Investigation into fatal construction accidents
NEW YORK (WABC) -- The New York City Transit Agency is racing to inspect cranes at all of its construction sites after a deadly accident Tuesday night.
One worker died and several others were hurt when a crane that was building an extension of the number 7 line suddenly collapsed.
It happened at 34th Street and 11th Avenue on the West Side of Manhattan.
This is the latest in a string of construction accidents within the past few weeks.
Safety investigators inspected the crane's broken boom at the MTA's 7-line construction site Wednesday.
They are focusing on the crane's cable after reports from workers that it may have snapped causing the boom to break in two, part of it striking and killing a Burlington, New Jersey man working below.
A construction safety attorney says one of two things could have caused the crane cable to snap.
"If the cable snapped, gain, it's because the load is too heavy or the cable was frayed or was partially split and nobody picked it up," said Jeffrey Manheimer, Construction Safety Attorney.
Yonkers Contracting owns and operates the mobile crane.
Labor Department records show the firm has few safety violations, especially considering the massive projects its building.
What does stand out for the city is the bad stretch of fatal construction accidents that have occurred in less than two weeks.
Twelve days ago, a worker was crushed to death in a collapse at a Columbia University building site.
One week later, a worker fell to his death while on the Throggs Neck Bridge being refurbished by the MTA.
Tuesday, there was another fatality at a home construction collapse in Brooklyn, followed hours later by the crane fatality.
"It's unusual because the city cracked down after all the crane accidents," Manheimer said.
There have been four deaths in 12 days, two of them at an MTA site.
That has one politician calling for a change in the law that precludes the city from having safety oversight of MTA projects.
"If we had this authority, the MTA would have been required for example to submit an engineers' report prior to using the crane last night. We would also have had open and constant access to the construction site," New York City Council Speaker Christine Quinn said.
The MTA later released a lengthy statement saying: "The MTA shares City Council Speaker Christine Quinn's concern for the safety of MTA construction sites. As a state public authority, the MTA already is subject to state building codes. The MTA is examining the Speaker's proposal to put all MTA construction activity under the inspection authority of the New York City Department of Buildings.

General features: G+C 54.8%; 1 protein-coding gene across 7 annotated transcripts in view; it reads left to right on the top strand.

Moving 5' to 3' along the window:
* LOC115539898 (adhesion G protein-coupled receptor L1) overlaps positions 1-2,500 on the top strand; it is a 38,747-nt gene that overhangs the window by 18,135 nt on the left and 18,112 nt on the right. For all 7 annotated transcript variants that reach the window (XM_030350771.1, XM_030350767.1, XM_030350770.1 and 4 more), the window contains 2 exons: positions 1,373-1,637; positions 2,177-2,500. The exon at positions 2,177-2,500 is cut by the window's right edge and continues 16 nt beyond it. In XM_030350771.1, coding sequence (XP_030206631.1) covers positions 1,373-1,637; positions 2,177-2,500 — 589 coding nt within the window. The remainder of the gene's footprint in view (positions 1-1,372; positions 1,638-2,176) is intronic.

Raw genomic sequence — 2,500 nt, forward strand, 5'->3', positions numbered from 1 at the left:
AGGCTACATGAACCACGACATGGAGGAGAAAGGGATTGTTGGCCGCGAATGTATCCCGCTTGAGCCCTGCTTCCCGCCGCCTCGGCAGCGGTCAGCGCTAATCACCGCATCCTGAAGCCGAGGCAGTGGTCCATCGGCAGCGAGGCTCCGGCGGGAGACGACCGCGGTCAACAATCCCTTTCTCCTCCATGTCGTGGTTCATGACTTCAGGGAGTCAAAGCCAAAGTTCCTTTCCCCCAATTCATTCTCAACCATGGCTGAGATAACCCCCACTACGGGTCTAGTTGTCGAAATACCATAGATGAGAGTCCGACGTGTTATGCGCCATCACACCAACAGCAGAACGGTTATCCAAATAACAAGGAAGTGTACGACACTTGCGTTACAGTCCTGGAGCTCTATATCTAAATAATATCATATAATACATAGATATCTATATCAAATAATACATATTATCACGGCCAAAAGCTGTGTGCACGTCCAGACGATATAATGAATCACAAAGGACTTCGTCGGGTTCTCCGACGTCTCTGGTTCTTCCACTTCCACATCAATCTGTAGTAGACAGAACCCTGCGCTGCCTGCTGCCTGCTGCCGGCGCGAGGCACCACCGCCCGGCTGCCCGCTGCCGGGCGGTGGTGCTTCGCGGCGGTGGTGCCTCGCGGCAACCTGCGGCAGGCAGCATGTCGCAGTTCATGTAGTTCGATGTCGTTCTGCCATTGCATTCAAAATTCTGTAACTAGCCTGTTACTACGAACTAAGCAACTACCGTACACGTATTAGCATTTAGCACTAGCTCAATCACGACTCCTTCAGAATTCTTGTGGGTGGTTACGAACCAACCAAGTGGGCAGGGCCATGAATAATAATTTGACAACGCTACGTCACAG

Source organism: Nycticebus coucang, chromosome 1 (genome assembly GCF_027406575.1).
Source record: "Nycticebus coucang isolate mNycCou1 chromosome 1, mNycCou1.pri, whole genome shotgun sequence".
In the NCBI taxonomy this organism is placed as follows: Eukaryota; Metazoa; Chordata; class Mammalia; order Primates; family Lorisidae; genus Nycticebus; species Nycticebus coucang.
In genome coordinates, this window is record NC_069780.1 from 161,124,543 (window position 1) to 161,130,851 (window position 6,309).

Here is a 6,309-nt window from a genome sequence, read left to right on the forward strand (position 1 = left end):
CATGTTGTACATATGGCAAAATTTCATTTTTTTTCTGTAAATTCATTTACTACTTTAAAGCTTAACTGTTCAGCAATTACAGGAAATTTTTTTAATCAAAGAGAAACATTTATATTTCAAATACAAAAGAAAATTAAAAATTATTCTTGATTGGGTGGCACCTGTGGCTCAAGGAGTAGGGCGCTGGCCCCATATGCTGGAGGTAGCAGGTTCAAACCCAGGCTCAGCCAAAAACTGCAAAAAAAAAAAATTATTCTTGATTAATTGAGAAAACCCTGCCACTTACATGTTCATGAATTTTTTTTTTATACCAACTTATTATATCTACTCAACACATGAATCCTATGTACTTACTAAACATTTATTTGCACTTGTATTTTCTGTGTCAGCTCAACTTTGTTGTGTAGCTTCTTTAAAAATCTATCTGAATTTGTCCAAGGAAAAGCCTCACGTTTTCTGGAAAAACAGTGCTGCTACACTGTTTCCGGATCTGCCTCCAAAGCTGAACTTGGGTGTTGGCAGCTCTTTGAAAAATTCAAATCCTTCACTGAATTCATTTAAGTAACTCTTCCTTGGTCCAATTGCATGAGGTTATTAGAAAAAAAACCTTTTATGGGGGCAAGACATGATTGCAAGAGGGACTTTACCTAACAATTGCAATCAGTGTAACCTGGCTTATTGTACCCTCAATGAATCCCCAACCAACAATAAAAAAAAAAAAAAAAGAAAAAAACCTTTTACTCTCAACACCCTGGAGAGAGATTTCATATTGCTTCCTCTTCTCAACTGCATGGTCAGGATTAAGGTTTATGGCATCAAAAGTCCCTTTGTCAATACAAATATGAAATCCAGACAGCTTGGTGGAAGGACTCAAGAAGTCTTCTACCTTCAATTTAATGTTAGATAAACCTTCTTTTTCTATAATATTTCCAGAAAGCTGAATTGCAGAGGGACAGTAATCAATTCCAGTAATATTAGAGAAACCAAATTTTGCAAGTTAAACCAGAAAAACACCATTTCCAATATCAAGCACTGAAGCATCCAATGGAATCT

Crane contractors working on MTA construction projects are required to obtain annual operating certificates from the NYC Department of Buildings, and to post their current inspection certifications on the crane. The site of yesterday's incident is city-owned property, which also gives the NYC Department of Buildings jurisdiction to inspect cranes there. The two attached documents show the reports from the two most recent NYC Department of Buildings inspections of the Yonkers Contracting Company Inc. crane in operation during yesterday's incident.
On July 14, 2011, the NYC Department of Buildings performed an annual inspection of the crane. Its written report indicated "No Deficiencies" at the top of the first page, and finished with the conclusion "No deficiencies found on crane at time of inspection."
On January 10, 2012, the NYC Department of Buildings attempted to inspect the crane. This was done to change the month of the annual inspection cycle from July to February. The inspection report again indicated "No Deficiencies" at the top of the first page. However, because the crane was in operation during the inspection, a three-month extension was issued by the NYC Department of Buildings. The notation at the end of the form reads, "crane cannot be laid down to inspect boom section, safetys only checked, ok to issue 3 month extenstion" (sic). The NYC Department of Buildings informed the MTA that the follow-up inspection was scheduled to be completed tomorrow, April 5, 2012.
The MTA has asked the NYC Department of Buildings to investigate the cause of the crane collapse and is cooperating fully with its investigation."
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